Thompson talks about her experience with Circle of Care
Published 8:00 am Sunday, October 25, 2020
VALLEY — After 17 years with the Chambers County School District, Amy Thompson has moved on to another career. Since Oct. 1st, she’s been a parent educator with the Chambers County Circle of Care. Thompson had been at Bob Harding-Shawmut Elementary School throughout her time with the school system. She’d most recently been with the pre-k program.
In her new role she will be working with local families to keep them together in a home setting.
Speaking to the Valley Lions Club on Monday, Thompson said that she had been enjoying her new job.
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“The Circle is so much more than I realized,” she said. “I am really enjoying it so far. It’s something new, and it’s good to be out and part of the community. The Circle can help people in all age groups. We have a special delivery program to provide car seats and other necessities for mothers-to-be. We have a Care van to transport them to their medical appointments if that’s needed.”
The Circle of Care was formed as a family resource center in 1996. From then until the recent past it was housed in the former Shawmut Cafeteria building just off Shawmut Circle. The basic idea behind the Circle, said Thompson, is the idea that when families thrive as strong units. It’s better for children, the education system and the community as a whole. The organization did much good work for the community, but as the programs grew and more people were being reached, the Circle outgrew the Shawmut building.
“It was full,” Thompson said. “It was hard to add new programs because of limited space.”
Jonathan Herston came aboard as the Circle director following the retirement of long-time director Gloria Hull.
“He began to look at new locations for potential expansion,” Thompson said.
Consideration was also given to purchasing a building rather than leasing one on a yearly basis.
A building search took place in 2019. A former WestPoint Stevens engineering building off Shawmut Circle was considered. It needed lots of work making it cost prohibitive, and the search looked elsewhere. Herston finally settled on the former office of Dr. Bob Mullins in Valley Medical Park. That building would need a lot of work, too, but offered more space plus the convenience of being in Medical Park. A combination of some help from local government, grants, fundraising and a capital campaign provided money for such needs as roof repair, a new HVAC system and some interior modifications. Corporate donations helped.
“Knauf donated the insulation and Interface provided the carpeting,” Thompson said. “Volunteers from the Church of the Highlands and Point University helped with the renovation. In October 2019, a foundation that does not accept solicited requests provided new furniture. It all came together in approximately one year. The Circle of Care opened at its new location in January 2020.”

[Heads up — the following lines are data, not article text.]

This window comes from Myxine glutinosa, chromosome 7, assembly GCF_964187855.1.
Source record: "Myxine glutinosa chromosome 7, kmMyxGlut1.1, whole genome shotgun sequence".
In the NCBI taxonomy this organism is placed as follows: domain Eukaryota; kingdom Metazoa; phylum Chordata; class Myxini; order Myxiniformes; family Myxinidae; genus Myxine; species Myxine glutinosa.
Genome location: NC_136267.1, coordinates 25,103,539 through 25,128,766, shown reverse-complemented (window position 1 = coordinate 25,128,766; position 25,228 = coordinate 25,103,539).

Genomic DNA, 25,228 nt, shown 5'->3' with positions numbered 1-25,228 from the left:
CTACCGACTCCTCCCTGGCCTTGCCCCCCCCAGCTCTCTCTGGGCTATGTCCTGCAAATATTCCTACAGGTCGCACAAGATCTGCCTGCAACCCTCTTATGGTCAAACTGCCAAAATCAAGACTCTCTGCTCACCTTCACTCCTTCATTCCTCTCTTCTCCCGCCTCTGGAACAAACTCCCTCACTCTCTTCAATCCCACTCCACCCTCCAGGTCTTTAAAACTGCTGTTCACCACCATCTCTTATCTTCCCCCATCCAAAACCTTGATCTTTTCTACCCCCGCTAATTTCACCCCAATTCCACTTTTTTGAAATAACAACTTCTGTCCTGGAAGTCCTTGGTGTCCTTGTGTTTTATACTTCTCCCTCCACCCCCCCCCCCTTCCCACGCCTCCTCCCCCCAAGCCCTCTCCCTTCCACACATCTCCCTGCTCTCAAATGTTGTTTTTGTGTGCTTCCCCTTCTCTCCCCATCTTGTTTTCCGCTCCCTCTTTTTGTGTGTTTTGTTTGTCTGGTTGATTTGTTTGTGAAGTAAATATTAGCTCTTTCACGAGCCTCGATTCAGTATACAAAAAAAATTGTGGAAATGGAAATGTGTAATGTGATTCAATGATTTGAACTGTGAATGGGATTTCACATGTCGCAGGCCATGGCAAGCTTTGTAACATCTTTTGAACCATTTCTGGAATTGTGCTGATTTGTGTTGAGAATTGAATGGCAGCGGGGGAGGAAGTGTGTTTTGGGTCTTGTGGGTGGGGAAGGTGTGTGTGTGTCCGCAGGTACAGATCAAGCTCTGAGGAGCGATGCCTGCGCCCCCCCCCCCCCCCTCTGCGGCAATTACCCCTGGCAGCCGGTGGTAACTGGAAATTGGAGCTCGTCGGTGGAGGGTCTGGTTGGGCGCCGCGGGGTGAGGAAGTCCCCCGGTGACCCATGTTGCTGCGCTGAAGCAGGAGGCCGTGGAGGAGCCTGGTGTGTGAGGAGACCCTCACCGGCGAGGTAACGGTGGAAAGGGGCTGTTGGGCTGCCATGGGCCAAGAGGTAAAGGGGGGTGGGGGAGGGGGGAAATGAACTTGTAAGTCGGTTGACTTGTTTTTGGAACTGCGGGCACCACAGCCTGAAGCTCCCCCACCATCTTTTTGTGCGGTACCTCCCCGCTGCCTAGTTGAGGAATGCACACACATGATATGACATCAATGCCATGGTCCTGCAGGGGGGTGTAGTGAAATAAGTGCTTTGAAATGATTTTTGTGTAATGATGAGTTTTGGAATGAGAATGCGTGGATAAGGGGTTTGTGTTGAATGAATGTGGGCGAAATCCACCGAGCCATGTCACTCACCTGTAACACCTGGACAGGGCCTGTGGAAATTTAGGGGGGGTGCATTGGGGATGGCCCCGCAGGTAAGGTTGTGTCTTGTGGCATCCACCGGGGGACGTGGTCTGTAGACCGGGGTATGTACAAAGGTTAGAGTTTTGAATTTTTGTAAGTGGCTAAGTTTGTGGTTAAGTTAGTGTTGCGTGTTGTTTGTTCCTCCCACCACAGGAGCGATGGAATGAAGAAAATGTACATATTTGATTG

A few weeks later, the COVID-19 pandemic hit. There was a shutdown for several weeks.
“The staff worked at home for a time,” Thompson said. “It was a difficult period since so much of the work that’s done is through personal contact.”
Following CDC safety recommendations, the Circle has been slowly getting back into its role of serving families.
The former location was approximately 6,000 square feet in size. The new location exceeds 10,000 square feet and has the added bonus of a beautiful view of the Chattahoochee River out back. A former waiting room inside the front entrance has been converted into a community presentation room. It can hold up to 50 people at a time and will make for a great location to host evening civic club meetings once we get past COVID. Herston said that he wants people to see the building when things get back to normal. He sees that as a way of giving back to a community that has been so good to the Circle.
Thompson said the Circle has five basic areas of service: (1) safety, (2) tangible resources, (3) healthy relationships, (4) financial success and (5) overall wellness.
“We serve all families with aspirational and achievable goals,” she said. “These include financial management, GED classes, employment training through such programs as YES! and ASCEND, parents as teachers, special delivery, a fatherhood program, business resource center, safe students, marriage and relationship courses and parenting plus.”
The Circle has roots back to the late 1960s. It started as the Chambers County Council for Neglected and Dependent Youth. It was incorporated in 1974 under the Child Abuse Prevention and Treatment Act. The organization transitioned into the Chambers County Circle of Care Center for Families in 1996.
Thompson describes it as a one-stop shop family resource center.